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This journey begins when you board the bus in Louisville, hosted by Bill Samuels, Jr., retired Maker’s Mark President and son of our Founders. It’s only natural that, with a guide as deep-rooted in Kentucky Bourbon as Bill, your trek to our Historic distillery in Loretto may take a couple of quick pitstops along the way. You will see the ruins of the old T.W. Samuels Distillery, which Bill’s parents worked to reopen after the repeal of Prohibition, before selling it and ultimately creating Maker’s Mark about a decade later. Pass by some of the homes on Bourbon Row and hear some of the stories Bill remembers from the Distillers who once lived there.

Along the bus ride through the Kentucky countryside, you will hear a bit about Bill’s life, his untraditional path into the family business, and learn why he’s often referred to as The Father of Modern Bourbon. You will have the chance to ask those questions of someone with a literal lifetime of Bourbon knowledge and has championed the industry from the near bust to the boom we are experiencing today.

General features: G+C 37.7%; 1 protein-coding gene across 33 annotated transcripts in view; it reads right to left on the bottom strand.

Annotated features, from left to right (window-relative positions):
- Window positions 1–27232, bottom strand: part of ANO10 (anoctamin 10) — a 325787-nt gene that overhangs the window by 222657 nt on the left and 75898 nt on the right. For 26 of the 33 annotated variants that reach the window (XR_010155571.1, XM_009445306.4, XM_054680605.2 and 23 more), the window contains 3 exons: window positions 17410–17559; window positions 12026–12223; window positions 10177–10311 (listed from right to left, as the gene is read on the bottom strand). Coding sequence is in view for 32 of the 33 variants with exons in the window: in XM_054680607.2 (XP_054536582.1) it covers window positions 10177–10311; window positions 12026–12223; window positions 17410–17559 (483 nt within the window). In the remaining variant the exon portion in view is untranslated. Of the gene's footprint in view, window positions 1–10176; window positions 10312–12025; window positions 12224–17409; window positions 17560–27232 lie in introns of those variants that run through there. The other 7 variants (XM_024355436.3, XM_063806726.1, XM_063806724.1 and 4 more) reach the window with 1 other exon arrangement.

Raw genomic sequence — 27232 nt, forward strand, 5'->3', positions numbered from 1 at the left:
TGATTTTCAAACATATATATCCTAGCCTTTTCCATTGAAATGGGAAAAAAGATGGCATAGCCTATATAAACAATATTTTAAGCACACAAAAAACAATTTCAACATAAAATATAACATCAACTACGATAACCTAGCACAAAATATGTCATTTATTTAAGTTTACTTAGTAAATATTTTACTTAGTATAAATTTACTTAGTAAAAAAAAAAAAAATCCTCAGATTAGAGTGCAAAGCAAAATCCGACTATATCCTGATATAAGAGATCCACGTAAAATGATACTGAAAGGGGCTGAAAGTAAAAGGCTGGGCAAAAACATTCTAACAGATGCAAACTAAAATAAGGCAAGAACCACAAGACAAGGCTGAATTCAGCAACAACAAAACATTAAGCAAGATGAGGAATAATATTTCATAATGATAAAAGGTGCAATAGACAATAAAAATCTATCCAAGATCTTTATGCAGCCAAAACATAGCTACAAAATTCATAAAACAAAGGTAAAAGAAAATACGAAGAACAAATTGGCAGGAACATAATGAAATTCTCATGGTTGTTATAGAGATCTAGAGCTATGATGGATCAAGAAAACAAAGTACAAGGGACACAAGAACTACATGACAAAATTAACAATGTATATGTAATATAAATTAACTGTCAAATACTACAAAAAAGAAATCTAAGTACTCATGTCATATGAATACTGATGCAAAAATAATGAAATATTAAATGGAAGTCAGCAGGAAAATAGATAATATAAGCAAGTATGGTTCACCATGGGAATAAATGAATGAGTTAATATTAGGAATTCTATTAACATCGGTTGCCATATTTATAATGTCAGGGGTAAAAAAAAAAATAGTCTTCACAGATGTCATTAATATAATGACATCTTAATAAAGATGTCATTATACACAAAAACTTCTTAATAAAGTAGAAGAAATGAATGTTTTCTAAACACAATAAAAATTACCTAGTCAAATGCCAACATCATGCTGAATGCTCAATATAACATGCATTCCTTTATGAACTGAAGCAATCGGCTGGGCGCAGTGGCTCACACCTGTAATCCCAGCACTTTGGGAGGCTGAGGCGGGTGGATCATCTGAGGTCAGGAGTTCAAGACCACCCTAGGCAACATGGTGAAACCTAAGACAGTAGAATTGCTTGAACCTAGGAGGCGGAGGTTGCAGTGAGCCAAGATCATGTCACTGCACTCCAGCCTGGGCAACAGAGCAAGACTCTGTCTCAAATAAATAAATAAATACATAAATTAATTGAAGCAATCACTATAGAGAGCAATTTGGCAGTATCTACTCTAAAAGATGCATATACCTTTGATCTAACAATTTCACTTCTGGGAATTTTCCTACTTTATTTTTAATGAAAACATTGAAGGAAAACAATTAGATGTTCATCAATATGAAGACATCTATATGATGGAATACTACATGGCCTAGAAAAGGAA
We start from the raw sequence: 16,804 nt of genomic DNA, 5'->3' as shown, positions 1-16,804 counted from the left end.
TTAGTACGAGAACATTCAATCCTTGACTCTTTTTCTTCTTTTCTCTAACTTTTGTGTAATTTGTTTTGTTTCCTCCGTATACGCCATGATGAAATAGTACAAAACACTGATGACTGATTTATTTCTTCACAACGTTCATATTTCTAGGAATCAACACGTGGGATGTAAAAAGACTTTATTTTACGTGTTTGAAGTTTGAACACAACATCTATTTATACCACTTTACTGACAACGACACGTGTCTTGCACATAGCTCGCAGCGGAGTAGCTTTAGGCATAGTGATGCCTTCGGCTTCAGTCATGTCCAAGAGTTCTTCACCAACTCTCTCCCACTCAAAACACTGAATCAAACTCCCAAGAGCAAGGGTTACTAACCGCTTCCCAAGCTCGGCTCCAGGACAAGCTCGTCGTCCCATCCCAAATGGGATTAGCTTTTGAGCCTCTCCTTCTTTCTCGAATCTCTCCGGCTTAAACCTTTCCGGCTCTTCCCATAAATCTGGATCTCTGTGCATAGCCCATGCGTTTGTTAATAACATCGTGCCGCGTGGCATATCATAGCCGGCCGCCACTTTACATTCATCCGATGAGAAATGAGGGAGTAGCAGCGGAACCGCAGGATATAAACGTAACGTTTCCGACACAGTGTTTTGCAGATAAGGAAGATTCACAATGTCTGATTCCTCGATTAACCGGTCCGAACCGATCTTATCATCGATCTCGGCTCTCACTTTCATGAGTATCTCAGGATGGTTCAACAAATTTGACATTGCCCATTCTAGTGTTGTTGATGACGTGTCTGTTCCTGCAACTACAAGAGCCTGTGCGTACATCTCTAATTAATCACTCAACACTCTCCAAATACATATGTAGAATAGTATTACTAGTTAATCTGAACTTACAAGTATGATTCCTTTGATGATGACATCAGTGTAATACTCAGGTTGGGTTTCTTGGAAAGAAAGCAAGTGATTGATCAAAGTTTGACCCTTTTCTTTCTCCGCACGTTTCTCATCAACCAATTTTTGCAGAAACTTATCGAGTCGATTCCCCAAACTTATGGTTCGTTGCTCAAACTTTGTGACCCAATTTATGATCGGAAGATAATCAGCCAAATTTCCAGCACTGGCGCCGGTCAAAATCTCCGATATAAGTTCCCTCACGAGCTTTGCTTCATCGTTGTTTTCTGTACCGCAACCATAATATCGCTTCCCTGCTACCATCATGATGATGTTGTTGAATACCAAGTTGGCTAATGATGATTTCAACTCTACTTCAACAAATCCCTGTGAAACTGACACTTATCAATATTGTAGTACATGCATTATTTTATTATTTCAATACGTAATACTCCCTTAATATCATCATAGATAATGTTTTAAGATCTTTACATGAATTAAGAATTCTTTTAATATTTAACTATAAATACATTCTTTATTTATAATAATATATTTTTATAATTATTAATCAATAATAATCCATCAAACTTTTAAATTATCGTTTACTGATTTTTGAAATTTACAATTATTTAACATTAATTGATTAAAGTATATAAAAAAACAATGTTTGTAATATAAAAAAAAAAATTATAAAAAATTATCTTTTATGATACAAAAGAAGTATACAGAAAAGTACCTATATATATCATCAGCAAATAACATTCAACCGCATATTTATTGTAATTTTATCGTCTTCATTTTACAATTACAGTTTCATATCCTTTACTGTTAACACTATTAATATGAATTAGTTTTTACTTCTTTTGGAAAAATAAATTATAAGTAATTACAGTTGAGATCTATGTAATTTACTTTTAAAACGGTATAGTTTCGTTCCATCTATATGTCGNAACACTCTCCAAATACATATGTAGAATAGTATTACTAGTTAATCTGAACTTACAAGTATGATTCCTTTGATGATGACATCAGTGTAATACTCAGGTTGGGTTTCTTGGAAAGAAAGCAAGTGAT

Once you arrive in Loretto, Bill will take you into the Heritage Room for an even deeper dive into the legacy of Maker’s, Bourbon in general, and even some American history. You’ll enjoy endless Bourbon stories about characters as varied as Jim Beam, Jesse James and even Honest Abe himself. And it turns out, Bill Jr. even married into a family with roots in the whisky business, so you’ll hear all about their history and ties to Daniel Boone.

 Learn about his dad, Bill Sr., who set fire to his family’s Bourbon recipe (as well as his daughter’s hair) and how he embarked on his journey to create a totally new kind of Bourbon. Bill’s mom, Margie, played a critical role in the development of Maker’s Mark, specifically in the design of our iconic bottle. You’ll get to see the first fruit of their collective labors as Bill showcases the very first bottle of Maker’s Mark, signed and dated.

While he’s at it, Bill will show off some of his most-prized bottles of whisky. From various decanters dating back generations to unopened family whisky bottles, the oldest of which is about 175 years old. You’ll see some autographed, sealed Bourbon bottles from the late 1800s and other pre-Prohibition Bourbons. The artifacts you’ll get to see include Maker’s Mark history and even an old voting machine that was used in the vote to repeal Prohibition.

You’ll be thankful Prohibition is no more, as you sit down to enjoy a Maker’s Mark cocktail and finish your time at our Distillery with a locally-sourced lunch from Chef Newman Miller at our on-site restaurant, Star Hill Provisions.

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